Subject: Re: BSD auth for NetBSD
To: Love <firstname.lastname@example.org>
From: Bill Studenmund <email@example.com>
Date: 09/12/2003 13:44:00
On Fri, 12 Sep 2003, Love wrote:
> Jason Thorpe <firstname.lastname@example.org> writes:
> > On Thursday, September 11, 2003, at 01:23 PM, Greg A. Woods wrote:
> >> However I've not yet seen one shred of evidence which would show that
> >> there could be any kind of problem with implementing PAM afterwards or
> >> even with implementing PAM support via a BSD Auth proxy authenticator.
> > What sort of evidence do you need other than "some authenticators need
> > to modify the context of the process". You can't currently do that
> > with the proxy scheme used by BSD Auth.
> > If you have a solution for this problem, hey, we're all ears.
> I would say that there should be something like the setenv but instead a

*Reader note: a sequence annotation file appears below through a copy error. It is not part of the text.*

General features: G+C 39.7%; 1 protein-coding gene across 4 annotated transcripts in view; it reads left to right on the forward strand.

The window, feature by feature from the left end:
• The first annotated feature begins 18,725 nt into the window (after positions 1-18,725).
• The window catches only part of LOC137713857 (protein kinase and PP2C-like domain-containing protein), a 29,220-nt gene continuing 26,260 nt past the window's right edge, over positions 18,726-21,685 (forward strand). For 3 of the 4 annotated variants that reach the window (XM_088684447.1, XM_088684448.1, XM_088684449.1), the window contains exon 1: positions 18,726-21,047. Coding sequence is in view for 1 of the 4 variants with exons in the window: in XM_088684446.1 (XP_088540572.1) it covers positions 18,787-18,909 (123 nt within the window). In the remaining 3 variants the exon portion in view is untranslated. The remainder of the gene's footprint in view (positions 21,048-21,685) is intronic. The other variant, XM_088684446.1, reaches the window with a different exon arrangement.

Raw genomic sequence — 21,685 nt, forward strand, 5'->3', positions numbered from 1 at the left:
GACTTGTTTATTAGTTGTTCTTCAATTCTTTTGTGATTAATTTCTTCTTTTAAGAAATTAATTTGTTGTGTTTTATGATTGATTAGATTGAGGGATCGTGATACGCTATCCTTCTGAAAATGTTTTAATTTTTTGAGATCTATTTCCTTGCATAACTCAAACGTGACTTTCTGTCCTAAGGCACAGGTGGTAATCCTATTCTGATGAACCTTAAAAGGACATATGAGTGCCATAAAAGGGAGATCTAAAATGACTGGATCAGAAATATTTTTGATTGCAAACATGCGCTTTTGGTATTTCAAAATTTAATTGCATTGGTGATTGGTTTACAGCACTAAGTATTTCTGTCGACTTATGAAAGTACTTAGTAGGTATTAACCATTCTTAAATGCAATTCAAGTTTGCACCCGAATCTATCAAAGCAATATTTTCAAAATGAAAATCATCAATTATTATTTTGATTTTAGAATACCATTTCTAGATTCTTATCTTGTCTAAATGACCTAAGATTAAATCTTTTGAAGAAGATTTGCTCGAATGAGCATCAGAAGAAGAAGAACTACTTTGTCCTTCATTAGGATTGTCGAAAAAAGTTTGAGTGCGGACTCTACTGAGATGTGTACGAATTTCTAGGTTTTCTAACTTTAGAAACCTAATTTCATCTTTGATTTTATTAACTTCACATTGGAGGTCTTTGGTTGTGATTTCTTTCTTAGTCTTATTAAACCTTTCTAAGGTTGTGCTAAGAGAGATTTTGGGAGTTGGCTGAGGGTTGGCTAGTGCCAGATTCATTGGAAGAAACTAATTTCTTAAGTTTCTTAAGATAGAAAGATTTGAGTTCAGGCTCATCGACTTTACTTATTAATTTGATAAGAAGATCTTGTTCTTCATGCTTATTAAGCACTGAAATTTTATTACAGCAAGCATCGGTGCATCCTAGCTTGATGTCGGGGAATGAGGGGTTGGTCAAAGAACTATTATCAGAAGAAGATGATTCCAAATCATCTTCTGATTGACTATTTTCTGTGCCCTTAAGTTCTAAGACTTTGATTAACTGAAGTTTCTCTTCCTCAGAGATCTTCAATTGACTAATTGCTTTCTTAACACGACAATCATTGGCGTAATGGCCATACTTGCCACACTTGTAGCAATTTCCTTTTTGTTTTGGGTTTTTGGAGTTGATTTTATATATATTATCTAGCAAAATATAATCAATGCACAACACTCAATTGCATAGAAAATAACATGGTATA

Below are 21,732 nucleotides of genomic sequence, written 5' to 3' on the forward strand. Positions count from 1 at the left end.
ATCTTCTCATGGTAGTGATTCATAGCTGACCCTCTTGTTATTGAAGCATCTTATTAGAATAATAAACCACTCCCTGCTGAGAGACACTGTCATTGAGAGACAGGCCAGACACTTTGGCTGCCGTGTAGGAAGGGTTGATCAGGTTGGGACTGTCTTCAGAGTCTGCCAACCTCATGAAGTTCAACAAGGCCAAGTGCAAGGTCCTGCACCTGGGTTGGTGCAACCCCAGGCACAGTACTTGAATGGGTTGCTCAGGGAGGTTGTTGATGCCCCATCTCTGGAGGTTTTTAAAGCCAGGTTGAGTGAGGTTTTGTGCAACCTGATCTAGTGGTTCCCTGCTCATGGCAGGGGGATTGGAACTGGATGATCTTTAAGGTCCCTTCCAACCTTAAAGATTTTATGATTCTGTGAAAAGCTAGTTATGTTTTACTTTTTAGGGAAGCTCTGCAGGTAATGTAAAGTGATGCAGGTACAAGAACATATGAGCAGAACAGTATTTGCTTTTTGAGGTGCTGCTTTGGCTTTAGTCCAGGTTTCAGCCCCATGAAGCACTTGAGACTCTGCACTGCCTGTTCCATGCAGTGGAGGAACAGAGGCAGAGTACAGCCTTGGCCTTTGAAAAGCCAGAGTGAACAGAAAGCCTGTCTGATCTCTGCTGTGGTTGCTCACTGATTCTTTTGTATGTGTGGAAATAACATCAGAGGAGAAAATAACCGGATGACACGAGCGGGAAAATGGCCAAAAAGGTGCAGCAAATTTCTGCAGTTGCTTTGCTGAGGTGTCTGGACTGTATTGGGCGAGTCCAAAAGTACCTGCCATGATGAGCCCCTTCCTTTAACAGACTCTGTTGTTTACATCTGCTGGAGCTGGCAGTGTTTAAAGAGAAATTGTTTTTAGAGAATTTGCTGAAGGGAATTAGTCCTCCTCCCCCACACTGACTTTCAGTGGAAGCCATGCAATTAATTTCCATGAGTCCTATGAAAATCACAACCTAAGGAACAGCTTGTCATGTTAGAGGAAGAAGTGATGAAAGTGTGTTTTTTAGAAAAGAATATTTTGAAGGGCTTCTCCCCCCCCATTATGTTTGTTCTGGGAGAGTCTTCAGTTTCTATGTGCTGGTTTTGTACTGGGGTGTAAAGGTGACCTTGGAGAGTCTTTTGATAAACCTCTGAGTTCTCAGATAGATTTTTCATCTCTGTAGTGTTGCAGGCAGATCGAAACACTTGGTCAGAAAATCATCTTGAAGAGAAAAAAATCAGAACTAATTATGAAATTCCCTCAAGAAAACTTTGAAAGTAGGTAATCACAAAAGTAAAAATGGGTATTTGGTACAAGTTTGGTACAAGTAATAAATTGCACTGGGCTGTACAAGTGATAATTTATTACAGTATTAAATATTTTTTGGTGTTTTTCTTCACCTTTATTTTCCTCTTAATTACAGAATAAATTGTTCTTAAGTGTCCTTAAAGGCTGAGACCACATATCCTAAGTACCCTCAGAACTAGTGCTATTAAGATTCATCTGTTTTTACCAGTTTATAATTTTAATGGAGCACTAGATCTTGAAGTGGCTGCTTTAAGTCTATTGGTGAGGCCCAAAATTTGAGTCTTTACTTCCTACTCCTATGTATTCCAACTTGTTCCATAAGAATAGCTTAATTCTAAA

> callfunc module stringargument (module magic sent up over the fd that binds
> togther libbsdauth and the autheticating module). And then the libbsdauth
> lib should dlopen module in /lib/whever/lib<module>.so and dlsym
> <somesymbol> an call that with the argument <stringargument>.
> This is of course just oneway, I guess it could be make twoway someway.
Huh, that didn't make sense. ??
The problem is that PAM modules can DO ANYTHING in the process's address
space. Some folks see that as a reason to avoid PAM, some folks see that
as a strength.
The problem (for supporting PAM) is that BSD Auth does everything in a
separate address space. So any such fixup has to get copied to the
original address space. Well, 1) BSD Auth limits what changes can get
propagated back to the original process; what happens if the PAM module
does something that can't get copied back? 2) How do you necessarily
_tell_ what got changed? PAM modules don't have to tell the host program
what they did, so it's not that easy.